The Sunday Times “super rich list” shows the UK has more billionaires than any other country per head, and London the most of any city worldwide. Their collective wealth has risen by over 20% in one year.
Meanwhile 650,000 local government workers in the UK have seen a real-terms pay cut of 20% over the last four years. They will now be balloting for action over pay (the ballot begins on 23 May)
If there is a yes vote for action, as is expected, there could be a strike on 10 July involving members of Unison, GMB and Unite in local government and schools.
It is also possible that they will be joined by teachers in the National Union of Teachers (who are still in dispute over pay, pensions and workload), and health workers, as last month Unison members in the NHS voted for action over the miserable 1% pay increase they have been offered.
The obscene disparity between the super-rich and the loan sharks and child poverty for the majority of low-paid council workers exposes the lie that “the country” cannot afford pay rises.
In run up to Unison local government and national delegate conferences in June, delegates will be discussing a strategy to win our pay dispute. Workers’ Liberty will be calling for escalating strike action, including dates set for more than one strike day in July and more dates set in advance for September. We also advocate a national strike fund to pay out strike pay for those who need it, and a discussion about selective action, action short of strike, and work to rule tactics.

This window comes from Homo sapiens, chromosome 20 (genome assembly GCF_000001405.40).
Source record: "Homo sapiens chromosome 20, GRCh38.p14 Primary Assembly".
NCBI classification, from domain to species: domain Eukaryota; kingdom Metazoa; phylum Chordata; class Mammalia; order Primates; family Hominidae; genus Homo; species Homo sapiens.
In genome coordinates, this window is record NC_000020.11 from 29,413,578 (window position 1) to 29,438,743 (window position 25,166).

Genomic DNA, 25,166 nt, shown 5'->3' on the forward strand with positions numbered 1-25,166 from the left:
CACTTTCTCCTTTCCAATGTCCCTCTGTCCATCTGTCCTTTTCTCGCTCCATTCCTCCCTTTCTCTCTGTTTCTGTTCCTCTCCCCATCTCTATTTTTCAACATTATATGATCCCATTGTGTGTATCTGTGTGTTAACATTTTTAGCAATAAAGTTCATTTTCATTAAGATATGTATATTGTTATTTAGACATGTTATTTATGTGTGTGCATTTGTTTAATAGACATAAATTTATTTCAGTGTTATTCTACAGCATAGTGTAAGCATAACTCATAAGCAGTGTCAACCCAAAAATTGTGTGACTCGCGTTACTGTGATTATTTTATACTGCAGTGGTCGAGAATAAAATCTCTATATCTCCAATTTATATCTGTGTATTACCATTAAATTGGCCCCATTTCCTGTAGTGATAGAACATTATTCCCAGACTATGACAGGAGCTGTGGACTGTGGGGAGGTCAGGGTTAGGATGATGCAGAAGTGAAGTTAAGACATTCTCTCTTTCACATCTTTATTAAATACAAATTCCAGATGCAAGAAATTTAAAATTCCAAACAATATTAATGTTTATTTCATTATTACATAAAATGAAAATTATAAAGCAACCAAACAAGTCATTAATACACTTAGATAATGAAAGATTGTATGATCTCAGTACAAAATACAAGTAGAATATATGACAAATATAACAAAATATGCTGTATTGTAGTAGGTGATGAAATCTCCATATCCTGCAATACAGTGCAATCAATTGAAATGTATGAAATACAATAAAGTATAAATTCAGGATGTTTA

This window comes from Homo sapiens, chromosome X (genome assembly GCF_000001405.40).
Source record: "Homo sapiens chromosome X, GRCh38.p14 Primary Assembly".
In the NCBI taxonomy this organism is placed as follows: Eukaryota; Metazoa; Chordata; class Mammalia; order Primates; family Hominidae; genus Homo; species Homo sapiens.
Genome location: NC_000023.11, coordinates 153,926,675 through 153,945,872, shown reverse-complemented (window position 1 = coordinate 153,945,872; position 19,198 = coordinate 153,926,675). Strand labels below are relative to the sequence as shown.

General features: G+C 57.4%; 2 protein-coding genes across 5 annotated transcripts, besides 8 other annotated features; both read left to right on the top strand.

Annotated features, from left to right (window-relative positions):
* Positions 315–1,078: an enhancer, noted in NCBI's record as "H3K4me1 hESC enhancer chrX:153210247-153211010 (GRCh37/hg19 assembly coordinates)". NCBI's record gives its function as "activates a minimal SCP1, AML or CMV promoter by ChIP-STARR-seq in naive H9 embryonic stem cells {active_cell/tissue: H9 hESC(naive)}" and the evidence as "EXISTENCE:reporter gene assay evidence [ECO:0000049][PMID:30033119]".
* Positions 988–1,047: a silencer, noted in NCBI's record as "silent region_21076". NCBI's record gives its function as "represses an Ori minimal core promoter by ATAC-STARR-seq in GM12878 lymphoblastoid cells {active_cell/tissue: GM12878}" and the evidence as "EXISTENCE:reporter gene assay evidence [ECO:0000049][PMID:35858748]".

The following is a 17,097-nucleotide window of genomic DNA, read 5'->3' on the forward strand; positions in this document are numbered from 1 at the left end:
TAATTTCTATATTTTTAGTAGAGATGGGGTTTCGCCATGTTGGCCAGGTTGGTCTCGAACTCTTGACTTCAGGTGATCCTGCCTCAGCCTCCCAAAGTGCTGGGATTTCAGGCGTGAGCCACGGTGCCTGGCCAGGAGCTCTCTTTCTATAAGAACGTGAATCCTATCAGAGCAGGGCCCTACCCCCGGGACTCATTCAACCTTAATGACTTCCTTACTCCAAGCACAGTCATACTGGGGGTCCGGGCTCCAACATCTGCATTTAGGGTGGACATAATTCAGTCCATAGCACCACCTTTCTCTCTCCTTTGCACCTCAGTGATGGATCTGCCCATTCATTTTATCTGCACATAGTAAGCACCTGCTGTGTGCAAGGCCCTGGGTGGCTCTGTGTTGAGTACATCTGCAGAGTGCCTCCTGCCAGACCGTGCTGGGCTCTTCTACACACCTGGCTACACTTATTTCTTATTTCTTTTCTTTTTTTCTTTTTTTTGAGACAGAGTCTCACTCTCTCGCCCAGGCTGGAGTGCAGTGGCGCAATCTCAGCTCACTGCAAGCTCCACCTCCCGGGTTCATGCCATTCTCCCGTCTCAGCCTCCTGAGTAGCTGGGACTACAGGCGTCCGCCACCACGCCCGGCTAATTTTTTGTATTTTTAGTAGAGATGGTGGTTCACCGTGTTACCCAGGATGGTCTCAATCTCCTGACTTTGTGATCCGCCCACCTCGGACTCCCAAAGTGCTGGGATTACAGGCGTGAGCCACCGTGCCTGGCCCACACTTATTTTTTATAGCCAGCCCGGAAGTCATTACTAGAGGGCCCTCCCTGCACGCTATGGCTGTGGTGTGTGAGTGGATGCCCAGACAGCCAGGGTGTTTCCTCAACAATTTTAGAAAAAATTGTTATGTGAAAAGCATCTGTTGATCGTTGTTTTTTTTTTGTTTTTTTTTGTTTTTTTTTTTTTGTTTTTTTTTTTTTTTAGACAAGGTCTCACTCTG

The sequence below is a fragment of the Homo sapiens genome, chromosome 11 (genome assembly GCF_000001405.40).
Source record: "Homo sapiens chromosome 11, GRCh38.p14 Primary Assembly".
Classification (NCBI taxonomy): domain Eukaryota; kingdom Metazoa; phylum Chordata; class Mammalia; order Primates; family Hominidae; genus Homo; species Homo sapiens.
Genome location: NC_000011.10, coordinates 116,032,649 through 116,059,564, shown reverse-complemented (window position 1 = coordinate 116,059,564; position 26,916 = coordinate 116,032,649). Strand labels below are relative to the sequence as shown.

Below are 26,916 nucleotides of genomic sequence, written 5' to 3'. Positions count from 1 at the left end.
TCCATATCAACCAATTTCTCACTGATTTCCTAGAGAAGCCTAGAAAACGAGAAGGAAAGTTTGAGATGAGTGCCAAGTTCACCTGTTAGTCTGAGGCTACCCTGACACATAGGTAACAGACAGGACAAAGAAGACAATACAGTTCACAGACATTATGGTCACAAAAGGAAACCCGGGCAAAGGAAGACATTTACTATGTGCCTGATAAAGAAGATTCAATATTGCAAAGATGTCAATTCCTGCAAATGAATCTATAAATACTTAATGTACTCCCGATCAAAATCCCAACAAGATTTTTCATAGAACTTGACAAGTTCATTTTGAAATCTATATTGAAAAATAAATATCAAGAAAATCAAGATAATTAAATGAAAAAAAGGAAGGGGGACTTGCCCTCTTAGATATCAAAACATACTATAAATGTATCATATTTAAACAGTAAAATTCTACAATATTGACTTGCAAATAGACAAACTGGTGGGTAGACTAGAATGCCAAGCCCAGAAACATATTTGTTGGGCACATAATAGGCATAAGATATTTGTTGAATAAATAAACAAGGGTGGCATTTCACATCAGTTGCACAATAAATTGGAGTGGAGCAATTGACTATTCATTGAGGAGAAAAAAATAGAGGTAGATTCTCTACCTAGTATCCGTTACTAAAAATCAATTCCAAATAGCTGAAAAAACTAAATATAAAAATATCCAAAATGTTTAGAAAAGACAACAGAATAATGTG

Over the last period one-day strikes have been discredited. They win little and undermine the solidity of disputes.
May’s local elections are likely to deliver a change in leadership of the Local Government Association as Tories and Lib Dems lose councillors and Labour wins seats. The unions should use this opportunity to force a rethink on the Tory pay freeze.
The first task is to give ourselves a massive mandate for action and get the largest vote for action. Then we need to build willingness to take serious ongoing action. This is what will make the new employers take public sector pay seriously.